"I planted the seed... but God made it grow." I Cor. 3:6

A Brief Historical Review


“Make every effort to keep the unity of the Spirit through the bond of peace.” ~ Eph. 4:3


When Martin Luther nailed his 95 Theses to the Wittenberg Door he had no idea what he had set in motion.  Like many of history’s changepoints the event was a catalyst with reverberations even to the very present.  Before Martin Luther, the Catholic Church pretty much had a stranglehold on what it meant to be “right with God”.  Mass was in Latin, all preaching likewise in the foreign tongue, and the reading of God’s Word only something priests were able or worthy to do. 


Luther’s motivation was not to start a new denomination, to create new power hierarchies, or change history.  He was simply desirous to confrontRome with regards to her errors, to set the record straight as to what the Scriptures were really all about and to help people discover the wonderful liberating truth of the Gospel. 


This act, however, changed the power structures of Europe when Germany broke away from Rome in 1529, desirous to give people the freedom to choose their faith. In a document titled “Protestation” the German princes argued that “everyone must stand and give account before God for himself.”  Nation after nation followed suit as the word of God was translated into the language of the people.


John Calvin soon “set up shop” in Geneva and systemized the truths of the Reformed faith. Leaders from all over came to Geneva to take the message back to their homelands.  In Scotland it took shape as Presbyterianism.  In England, the break with Catholicism became Anglicanism. 


Because of its emphasis on a personal reading of God’s word and individualism with regard to the study and interpretation of Scripture, this break between Protestants and Catholics had some unexpected consequences. Protestant groups would break with other Protestants in an effort to be “more faithful” to the truth, or for various other motivations. As a result we have Amish, Baptists, Mennonites, Quakers, Methodists, Episcopalians, Pentecostals, Assemblies of God, Apostolics, Four Square, Alliance, Full Gospel, Evangelical Free, Christian & Missionary Alliance, Church of Christ, Congregational, Wesleyan, etc. etc. etc.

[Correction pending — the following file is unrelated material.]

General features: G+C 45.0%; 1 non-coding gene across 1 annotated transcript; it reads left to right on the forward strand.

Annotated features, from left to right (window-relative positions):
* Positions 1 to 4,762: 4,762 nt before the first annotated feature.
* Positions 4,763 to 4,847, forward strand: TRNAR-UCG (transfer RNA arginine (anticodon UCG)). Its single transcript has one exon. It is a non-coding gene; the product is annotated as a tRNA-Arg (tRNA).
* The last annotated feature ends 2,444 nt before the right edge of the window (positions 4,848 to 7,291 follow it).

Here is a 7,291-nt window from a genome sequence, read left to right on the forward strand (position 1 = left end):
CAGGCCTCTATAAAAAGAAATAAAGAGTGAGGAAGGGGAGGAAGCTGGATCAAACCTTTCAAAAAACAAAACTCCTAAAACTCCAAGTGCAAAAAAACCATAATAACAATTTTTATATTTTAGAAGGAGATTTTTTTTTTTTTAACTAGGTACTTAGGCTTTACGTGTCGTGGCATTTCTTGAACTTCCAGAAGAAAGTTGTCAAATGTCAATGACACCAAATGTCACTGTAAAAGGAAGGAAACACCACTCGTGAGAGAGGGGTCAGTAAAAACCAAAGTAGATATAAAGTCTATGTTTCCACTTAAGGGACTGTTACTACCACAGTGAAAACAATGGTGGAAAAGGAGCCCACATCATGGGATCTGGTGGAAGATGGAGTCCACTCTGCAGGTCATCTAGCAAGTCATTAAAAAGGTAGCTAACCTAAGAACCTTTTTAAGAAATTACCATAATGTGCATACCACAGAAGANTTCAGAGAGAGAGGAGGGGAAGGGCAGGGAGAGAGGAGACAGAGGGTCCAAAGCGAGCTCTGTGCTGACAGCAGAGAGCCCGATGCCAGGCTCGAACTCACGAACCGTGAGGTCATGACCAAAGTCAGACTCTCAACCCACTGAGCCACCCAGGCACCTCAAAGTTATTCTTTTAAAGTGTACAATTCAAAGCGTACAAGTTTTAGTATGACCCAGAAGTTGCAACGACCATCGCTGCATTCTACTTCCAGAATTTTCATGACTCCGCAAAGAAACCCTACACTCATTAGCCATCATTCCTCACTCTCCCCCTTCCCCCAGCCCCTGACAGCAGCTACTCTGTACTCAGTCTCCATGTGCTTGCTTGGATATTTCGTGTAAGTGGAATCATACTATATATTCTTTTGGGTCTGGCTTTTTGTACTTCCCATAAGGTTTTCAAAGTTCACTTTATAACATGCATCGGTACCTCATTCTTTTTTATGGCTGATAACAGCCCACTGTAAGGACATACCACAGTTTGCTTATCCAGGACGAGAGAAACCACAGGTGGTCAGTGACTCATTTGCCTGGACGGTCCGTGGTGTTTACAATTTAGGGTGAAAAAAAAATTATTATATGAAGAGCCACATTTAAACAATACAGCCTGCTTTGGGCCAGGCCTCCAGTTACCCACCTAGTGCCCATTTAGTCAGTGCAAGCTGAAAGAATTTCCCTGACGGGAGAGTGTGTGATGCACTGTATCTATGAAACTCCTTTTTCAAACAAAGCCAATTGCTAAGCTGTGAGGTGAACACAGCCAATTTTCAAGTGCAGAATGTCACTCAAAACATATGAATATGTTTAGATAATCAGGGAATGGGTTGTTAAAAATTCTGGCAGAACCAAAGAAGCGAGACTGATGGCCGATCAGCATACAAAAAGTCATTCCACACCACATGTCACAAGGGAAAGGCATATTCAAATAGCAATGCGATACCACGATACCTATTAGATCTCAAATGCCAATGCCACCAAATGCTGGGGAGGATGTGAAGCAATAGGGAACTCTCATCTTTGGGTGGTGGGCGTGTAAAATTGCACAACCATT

I’ve heard it stated that there are more than 300 denominations in America today. As Christians we should not be surprised to find non-Christians a bit confused by all this tumble of denominational names and divisions.  Especially confusing is the quibbling over technicalities that leave major denominations split in slivers.  I think here, for example, of the various branches of the Lutheran family or of the many shades of Baptist. 


And then I read a passage like John 17 where Jesus prays for His disciples, that they would complete the work which God has given them to do.  And the Lord prays not only for these, but for all who will ever believe and be called by His name.  His prayer is that we would be one, “that all of them may be one, Father, just as you are in me and I am in you.”  And a little further along, “May they be brought to complete unity to let the world know that you sent me and have loved them even as you have loved me.” 


Of course church divisions did not begin with the Reformation.  In the New Testament we read of divisions right there in the beginning.  In Acts chapter eleven we find a division between believers called “the circumcised” and the “uncircumcision.”  Peter had just had his vision which resulted in a new understanding of God’s message and he immediately set about addressing it head on with this group.  Yet later, in Acts 15:5 we find there is still a circumcision group, and that Luke refers to them as believers. 


Not all divisions stem from a point of doctrine. Some divisions have to do with personalities as well.  In the Corinthian church we find another division.  Writing in I Corinthians 3 Paul was disturbed to find some were claiming to be followers of Apollos and others said they were followers of Paul.  Paul stated emphatically that what was important was their allegiance to God, not to men. 


What we lose sight of in all these matters – these things that divide us – is the Lord’s compassion for the confused and lost masses that live aimless, hurting lives in the world around us.  Let us be moved by these words from Matthew 10:36-38.  “When he saw the crowds, he had compassion on them, because they were harassed and helpless, like sheep without a shepherd. Then he said to his disciples, ‘The harvest is plentiful but the workers are few. Ask the Lord of the harvest, therefore, to send out workers into his harvest field.’” 


“That all of them may be one…” ~ John 17:20


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